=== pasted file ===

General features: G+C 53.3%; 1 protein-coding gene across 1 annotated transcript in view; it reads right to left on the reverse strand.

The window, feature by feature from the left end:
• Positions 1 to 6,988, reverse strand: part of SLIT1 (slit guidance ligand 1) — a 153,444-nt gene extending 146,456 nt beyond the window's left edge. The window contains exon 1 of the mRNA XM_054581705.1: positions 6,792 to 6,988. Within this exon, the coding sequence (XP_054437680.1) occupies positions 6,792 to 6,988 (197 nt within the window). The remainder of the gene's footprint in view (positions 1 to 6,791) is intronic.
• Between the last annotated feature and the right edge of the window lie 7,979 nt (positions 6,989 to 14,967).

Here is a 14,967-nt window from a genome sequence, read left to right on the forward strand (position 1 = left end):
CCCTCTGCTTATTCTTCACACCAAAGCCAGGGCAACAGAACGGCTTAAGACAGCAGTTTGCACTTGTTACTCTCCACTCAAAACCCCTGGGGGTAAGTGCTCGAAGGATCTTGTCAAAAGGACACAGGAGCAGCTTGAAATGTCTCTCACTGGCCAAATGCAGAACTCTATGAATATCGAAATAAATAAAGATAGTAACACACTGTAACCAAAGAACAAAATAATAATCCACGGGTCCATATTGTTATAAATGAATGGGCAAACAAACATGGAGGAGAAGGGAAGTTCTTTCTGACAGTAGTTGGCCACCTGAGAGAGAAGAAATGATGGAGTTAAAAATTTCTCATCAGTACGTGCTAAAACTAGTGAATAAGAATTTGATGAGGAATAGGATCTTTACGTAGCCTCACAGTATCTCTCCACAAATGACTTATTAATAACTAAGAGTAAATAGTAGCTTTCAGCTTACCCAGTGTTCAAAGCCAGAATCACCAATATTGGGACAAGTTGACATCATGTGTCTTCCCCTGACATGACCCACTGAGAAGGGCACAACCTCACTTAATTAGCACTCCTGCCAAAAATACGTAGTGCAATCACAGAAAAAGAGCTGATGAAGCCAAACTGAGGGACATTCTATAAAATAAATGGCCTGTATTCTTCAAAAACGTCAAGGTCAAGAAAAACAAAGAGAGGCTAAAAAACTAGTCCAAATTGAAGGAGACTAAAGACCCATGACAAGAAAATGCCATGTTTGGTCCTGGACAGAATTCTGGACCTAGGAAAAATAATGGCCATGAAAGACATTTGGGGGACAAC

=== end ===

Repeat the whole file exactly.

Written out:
General features: G+C 53.3%; 1 protein-coding gene across 1 annotated transcript in view; it reads right to left on the reverse strand.

The window, feature by feature from the left end:
• Positions 1 to 6,988, reverse strand: part of SLIT1 (slit guidance ligand 1) — a 153,444-nt gene extending 146,456 nt beyond the window's left edge. The window contains exon 1 of the mRNA XM_054581705.1: positions 6,792 to 6,988. Within this exon, the coding sequence (XP_054437680.1) occupies positions 6,792 to 6,988 (197 nt within the window). The remainder of the gene's footprint in view (positions 1 to 6,791) is intronic.
• Between the last annotated feature and the right edge of the window lie 7,979 nt (positions 6,989 to 14,967).

Here is a 14,967-nt window from a genome sequence, read left to right on the forward strand (position 1 = left end):
CCCTCTGCTTATTCTTCACACCAAAGCCAGGGCAACAGAACGGCTTAAGACAGCAGTTTGCACTTGTTACTCTCCACTCAAAACCCCTGGGGGTAAGTGCTCGAAGGATCTTGTCAAAAGGACACAGGAGCAGCTTGAAATGTCTCTCACTGGCCAAATGCAGAACTCTATGAATATCGAAATAAATAAAGATAGTAACACACTGTAACCAAAGAACAAAATAATAATCCACGGGTCCATATTGTTATAAATGAATGGGCAAACAAACATGGAGGAGAAGGGAAGTTCTTTCTGACAGTAGTTGGCCACCTGAGAGAGAAGAAATGATGGAGTTAAAAATTTCTCATCAGTACGTGCTAAAACTAGTGAATAAGAATTTGATGAGGAATAGGATCTTTACGTAGCCTCACAGTATCTCTCCACAAATGACTTATTAATAACTAAGAGTAAATAGTAGCTTTCAGCTTACCCAGTGTTCAAAGCCAGAATCACCAATATTGGGACAAGTTGACATCATGTGTCTTCCCCTGACATGACCCACTGAGAAGGGCACAACCTCACTTAATTAGCACTCCTGCCAAAAATACGTAGTGCAATCACAGAAAAAGAGCTGATGAAGCCAAACTGAGGGACATTCTATAAAATAAATGGCCTGTATTCTTCAAAAACGTCAAGGTCAAGAAAAACAAAGAGAGGCTAAAAAACTAGTCCAAATTGAAGGAGACTAAAGACCCATGACAAGAAAATGCCATGTTTGGTCCTGGACAGAATTCTGGACCTAGGAAAAATAATGGCCATGAAAGACATTTGGGGGACAAC